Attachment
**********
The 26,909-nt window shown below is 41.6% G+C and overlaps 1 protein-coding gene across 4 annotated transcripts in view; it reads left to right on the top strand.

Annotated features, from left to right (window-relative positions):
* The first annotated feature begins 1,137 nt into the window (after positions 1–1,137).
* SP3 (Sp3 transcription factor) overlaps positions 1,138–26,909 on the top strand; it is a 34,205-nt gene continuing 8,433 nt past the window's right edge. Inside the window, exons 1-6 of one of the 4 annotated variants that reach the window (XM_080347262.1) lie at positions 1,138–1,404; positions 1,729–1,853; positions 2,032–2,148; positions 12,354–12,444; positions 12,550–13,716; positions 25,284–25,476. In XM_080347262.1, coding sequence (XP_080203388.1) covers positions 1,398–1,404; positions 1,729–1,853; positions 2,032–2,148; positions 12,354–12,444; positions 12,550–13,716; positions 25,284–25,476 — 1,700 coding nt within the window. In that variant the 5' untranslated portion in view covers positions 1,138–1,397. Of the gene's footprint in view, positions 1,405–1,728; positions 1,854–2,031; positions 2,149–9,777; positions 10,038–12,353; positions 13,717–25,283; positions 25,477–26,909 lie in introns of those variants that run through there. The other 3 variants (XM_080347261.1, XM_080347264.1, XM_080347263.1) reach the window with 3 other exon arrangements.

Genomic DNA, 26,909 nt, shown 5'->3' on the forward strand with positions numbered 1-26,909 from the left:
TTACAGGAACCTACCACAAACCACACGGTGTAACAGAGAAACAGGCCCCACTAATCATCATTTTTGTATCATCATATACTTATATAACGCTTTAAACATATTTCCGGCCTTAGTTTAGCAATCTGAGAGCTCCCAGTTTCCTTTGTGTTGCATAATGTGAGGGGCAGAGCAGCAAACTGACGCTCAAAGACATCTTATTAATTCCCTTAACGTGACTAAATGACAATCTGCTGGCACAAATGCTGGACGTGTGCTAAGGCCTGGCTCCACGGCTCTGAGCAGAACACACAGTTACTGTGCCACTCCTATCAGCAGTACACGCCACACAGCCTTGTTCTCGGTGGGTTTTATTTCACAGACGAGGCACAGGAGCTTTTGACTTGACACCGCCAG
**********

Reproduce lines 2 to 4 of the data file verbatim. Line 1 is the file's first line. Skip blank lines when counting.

Annotated features, from left to right (window-relative positions):
* The first annotated feature begins 1,137 nt into the window (after positions 1–1,137).
* SP3 (Sp3 transcription factor) overlaps positions 1,138–26,909 on the top strand; it is a 34,205-nt gene continuing 8,433 nt past the window's right edge. Inside the window, exons 1-6 of one of the 4 annotated variants that reach the window (XM_080347262.1) lie at positions 1,138–1,404; positions 1,729–1,853; positions 2,032–2,148; positions 12,354–12,444; positions 12,550–13,716; positions 25,284–25,476. In XM_080347262.1, coding sequence (XP_080203388.1) covers positions 1,398–1,404; positions 1,729–1,853; positions 2,032–2,148; positions 12,354–12,444; positions 12,550–13,716; positions 25,284–25,476 — 1,700 coding nt within the window. In that variant the 5' untranslated portion in view covers positions 1,138–1,397. Of the gene's footprint in view, positions 1,405–1,728; positions 1,854–2,031; positions 2,149–9,777; positions 10,038–12,353; positions 13,717–25,283; positions 25,477–26,909 lie in introns of those variants that run through there. The other 3 variants (XM_080347261.1, XM_080347264.1, XM_080347263.1) reach the window with 3 other exon arrangements.